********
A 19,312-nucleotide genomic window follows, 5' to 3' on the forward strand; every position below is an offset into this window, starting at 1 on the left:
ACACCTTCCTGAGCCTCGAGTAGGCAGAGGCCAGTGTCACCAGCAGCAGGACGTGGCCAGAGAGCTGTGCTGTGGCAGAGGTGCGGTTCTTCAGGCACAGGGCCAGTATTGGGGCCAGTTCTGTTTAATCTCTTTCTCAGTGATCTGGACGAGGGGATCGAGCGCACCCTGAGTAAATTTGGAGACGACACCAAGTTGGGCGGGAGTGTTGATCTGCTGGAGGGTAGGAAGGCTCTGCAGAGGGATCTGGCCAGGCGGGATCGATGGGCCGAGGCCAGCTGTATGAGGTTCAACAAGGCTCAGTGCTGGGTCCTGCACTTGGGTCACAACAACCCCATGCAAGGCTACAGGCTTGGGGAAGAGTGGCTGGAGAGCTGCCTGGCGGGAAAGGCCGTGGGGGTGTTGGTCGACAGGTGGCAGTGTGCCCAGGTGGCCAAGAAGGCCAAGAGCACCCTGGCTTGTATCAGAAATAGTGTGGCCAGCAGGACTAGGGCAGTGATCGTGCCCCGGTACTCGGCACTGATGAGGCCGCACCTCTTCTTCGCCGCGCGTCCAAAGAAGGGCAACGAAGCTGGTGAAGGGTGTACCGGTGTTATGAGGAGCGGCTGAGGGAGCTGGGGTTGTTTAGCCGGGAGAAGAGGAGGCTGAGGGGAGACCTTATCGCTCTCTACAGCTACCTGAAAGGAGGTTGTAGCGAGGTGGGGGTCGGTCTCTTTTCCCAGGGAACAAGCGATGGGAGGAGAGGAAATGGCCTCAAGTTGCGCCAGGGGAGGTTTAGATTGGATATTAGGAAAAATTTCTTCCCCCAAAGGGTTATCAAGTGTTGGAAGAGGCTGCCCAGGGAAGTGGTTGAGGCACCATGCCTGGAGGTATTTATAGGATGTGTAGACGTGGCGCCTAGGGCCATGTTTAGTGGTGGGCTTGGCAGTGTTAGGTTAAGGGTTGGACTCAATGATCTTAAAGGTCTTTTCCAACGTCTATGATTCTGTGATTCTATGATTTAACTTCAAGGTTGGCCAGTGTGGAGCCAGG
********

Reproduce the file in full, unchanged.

A 19,312-nucleotide genomic window follows, 5' to 3' on the forward strand; every position below is an offset into this window, starting at 1 on the left:
ACACCTTCCTGAGCCTCGAGTAGGCAGAGGCCAGTGTCACCAGCAGCAGGACGTGGCCAGAGAGCTGTGCTGTGGCAGAGGTGCGGTTCTTCAGGCACAGGGCCAGTATTGGGGCCAGTTCTGTTTAATCTCTTTCTCAGTGATCTGGACGAGGGGATCGAGCGCACCCTGAGTAAATTTGGAGACGACACCAAGTTGGGCGGGAGTGTTGATCTGCTGGAGGGTAGGAAGGCTCTGCAGAGGGATCTGGCCAGGCGGGATCGATGGGCCGAGGCCAGCTGTATGAGGTTCAACAAGGCTCAGTGCTGGGTCCTGCACTTGGGTCACAACAACCCCATGCAAGGCTACAGGCTTGGGGAAGAGTGGCTGGAGAGCTGCCTGGCGGGAAAGGCCGTGGGGGTGTTGGTCGACAGGTGGCAGTGTGCCCAGGTGGCCAAGAAGGCCAAGAGCACCCTGGCTTGTATCAGAAATAGTGTGGCCAGCAGGACTAGGGCAGTGATCGTGCCCCGGTACTCGGCACTGATGAGGCCGCACCTCTTCTTCGCCGCGCGTCCAAAGAAGGGCAACGAAGCTGGTGAAGGGTGTACCGGTGTTATGAGGAGCGGCTGAGGGAGCTGGGGTTGTTTAGCCGGGAGAAGAGGAGGCTGAGGGGAGACCTTATCGCTCTCTACAGCTACCTGAAAGGAGGTTGTAGCGAGGTGGGGGTCGGTCTCTTTTCCCAGGGAACAAGCGATGGGAGGAGAGGAAATGGCCTCAAGTTGCGCCAGGGGAGGTTTAGATTGGATATTAGGAAAAATTTCTTCCCCCAAAGGGTTATCAAGTGTTGGAAGAGGCTGCCCAGGGAAGTGGTTGAGGCACCATGCCTGGAGGTATTTATAGGATGTGTAGACGTGGCGCCTAGGGCCATGTTTAGTGGTGGGCTTGGCAGTGTTAGGTTAAGGGTTGGACTCAATGATCTTAAAGGTCTTTTCCAACGTCTATGATTCTGTGATTCTATGATTTAACTTCAAGGTTGGCCAGTGTGGAGCCAGG